6. Hopefully the board of supervisors realize there are a large number of SF residents who do not agree with the progressive agenda. In particular people with families and business owners (tax payers). These folks, of all colors but usually a bit older and wiser, are not protesting much nor are they in major attendance in these meetings. If the city government goes along with de-funding the police a couple things will happen. One is the major tax payers will leave to seek a more civilized place to be, and the city’s revenues will plummet. There will also be a spike in legal and illegal ownership of firearms and associated violence due to lost trust in the city’s ability to provide security. Instead of police there will be private guards and vigilantes who do not have the same restrictions on use of force as police do.

    1. Charles, this movement includes people from all walks of life – including older retirees. I am somewhat young (35) but I bet I pay way more in taxes than you do. Do you know what kind of property tax you get slapped with when your house is valued at today’s market rate? You haven’t done your research, because we’re just asking to replace expensive, ineffective police with more qualified people from other departments. Police are the highest paid city employees and even they agree that they are asked to do too much. They are incredibly expensive and highly ineffective. Let’s fund public schools, public housing, public health, and social services instead. This is what will reduce crime in the city. And if I am raped, I would report the incident to a trained counselor instead of the SFPD, who btw, only clear 18% of rape cases.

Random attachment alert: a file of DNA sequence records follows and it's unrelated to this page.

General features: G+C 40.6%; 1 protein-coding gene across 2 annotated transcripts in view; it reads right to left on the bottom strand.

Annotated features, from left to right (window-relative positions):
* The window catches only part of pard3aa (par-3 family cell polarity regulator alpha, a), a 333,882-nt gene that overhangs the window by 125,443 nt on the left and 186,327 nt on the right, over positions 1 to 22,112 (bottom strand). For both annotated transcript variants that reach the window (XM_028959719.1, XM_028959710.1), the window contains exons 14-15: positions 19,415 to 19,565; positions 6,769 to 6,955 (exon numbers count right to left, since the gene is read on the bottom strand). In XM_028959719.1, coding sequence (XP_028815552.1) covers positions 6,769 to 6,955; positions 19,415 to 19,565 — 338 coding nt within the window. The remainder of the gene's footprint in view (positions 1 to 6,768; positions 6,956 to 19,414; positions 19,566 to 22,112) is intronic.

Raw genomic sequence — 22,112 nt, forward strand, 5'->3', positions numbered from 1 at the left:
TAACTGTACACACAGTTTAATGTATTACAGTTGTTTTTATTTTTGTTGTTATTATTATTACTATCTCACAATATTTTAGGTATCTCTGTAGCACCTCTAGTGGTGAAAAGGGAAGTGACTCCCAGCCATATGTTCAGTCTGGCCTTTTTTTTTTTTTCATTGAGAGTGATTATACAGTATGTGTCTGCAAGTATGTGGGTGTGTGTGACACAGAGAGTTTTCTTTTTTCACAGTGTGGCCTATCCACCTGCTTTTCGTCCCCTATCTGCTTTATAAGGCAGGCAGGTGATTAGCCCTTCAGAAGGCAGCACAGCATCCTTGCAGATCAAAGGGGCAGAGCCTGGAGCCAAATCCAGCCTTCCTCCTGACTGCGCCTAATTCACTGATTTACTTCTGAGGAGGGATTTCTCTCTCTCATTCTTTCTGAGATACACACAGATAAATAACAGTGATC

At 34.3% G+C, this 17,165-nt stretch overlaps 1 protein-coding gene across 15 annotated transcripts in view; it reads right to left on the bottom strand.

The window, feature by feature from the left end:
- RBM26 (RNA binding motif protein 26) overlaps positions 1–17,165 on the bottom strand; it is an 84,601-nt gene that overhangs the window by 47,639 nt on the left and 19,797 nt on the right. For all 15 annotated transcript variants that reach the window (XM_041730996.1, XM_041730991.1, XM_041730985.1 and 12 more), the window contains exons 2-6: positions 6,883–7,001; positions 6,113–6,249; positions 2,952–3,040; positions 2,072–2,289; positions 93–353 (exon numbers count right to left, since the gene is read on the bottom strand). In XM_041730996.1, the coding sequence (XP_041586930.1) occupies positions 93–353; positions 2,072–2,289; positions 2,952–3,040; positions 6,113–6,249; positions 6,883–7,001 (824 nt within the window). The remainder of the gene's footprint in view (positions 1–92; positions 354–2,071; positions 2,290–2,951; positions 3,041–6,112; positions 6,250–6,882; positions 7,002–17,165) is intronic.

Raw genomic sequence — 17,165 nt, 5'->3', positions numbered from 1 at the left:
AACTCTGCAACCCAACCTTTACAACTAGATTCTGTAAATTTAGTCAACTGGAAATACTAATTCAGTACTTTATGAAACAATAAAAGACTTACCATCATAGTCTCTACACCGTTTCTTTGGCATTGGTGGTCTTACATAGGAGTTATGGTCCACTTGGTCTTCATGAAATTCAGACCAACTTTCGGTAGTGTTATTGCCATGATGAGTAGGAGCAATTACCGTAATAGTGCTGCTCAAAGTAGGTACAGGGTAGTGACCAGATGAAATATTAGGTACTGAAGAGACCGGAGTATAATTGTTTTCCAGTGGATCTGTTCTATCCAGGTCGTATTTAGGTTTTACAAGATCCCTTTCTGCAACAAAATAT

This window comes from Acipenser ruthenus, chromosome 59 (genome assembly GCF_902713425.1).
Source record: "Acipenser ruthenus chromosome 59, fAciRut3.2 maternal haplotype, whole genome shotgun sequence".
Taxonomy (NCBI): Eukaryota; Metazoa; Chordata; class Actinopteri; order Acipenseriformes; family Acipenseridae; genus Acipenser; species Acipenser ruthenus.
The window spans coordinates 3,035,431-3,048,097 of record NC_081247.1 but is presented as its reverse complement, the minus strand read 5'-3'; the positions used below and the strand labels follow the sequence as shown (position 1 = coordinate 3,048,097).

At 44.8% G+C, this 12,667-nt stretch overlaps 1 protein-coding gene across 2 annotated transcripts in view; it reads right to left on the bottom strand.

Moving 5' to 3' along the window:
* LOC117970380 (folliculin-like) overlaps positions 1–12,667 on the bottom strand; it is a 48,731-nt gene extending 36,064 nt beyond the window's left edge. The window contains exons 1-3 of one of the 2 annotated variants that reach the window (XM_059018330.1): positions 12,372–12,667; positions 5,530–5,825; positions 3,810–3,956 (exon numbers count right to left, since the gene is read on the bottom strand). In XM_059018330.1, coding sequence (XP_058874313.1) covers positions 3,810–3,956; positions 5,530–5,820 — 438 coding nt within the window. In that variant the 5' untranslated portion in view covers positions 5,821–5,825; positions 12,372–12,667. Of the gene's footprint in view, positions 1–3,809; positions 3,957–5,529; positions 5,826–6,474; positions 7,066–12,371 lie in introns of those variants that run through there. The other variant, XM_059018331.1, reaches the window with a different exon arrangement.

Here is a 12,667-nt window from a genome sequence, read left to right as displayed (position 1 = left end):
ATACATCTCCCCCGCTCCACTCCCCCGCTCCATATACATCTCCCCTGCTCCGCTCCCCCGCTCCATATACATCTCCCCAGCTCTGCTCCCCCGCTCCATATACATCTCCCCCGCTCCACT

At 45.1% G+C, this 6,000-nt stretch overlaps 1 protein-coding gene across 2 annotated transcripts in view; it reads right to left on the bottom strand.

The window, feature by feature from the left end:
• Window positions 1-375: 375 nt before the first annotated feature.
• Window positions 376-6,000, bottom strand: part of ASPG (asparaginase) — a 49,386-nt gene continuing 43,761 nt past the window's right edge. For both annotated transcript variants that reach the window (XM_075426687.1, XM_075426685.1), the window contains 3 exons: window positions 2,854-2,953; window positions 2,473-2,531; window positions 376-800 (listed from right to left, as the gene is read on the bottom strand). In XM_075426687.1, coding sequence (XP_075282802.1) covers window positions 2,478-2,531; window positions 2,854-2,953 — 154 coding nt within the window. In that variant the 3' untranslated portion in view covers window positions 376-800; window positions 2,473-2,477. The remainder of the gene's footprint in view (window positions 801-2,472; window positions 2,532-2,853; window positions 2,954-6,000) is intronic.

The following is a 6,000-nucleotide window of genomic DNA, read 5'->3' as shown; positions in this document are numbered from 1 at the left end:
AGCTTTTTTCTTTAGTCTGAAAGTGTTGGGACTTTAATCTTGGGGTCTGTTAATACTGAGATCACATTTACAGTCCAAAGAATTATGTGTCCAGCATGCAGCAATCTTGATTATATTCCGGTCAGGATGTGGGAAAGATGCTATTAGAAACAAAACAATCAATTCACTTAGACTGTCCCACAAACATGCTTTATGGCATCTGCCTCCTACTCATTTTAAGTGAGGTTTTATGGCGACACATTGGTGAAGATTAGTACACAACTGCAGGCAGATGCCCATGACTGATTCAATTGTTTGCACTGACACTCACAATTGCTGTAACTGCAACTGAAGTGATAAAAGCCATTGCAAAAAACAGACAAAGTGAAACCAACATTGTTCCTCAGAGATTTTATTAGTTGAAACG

7. When the “progressive” supervisors are confronted with an organized, mobilized community demanding structural change, they balk.

    When “progressive” supervisors are confronted with an organized FUNDED set of city funded nonprofits demanding more city funding, they hup to.

    San Francisco is all pay to play. You do not exist to policymakers unless you are paying to play.

    Every time that progressive electeds knife their mobilized, organized base in the back, they create a hundred new Marcos.

  8. Thanks for reporting on this! One note – Noticed the callers are called “progressive activists” as opposed to SF citizens. I heard many people talk about living and working in the city ( esp schoolteachers) last night and I think it’s important to highlight that we are just concerned residents like everyone else.

  9. Stupid. The newer generations are full of stupid, short-sighted, selfish people, each one of whom would dial up 911 if they were robbed or assaulted.

    1. defunding police budget doesn’t mean there’s no one to call during an emergency, stupid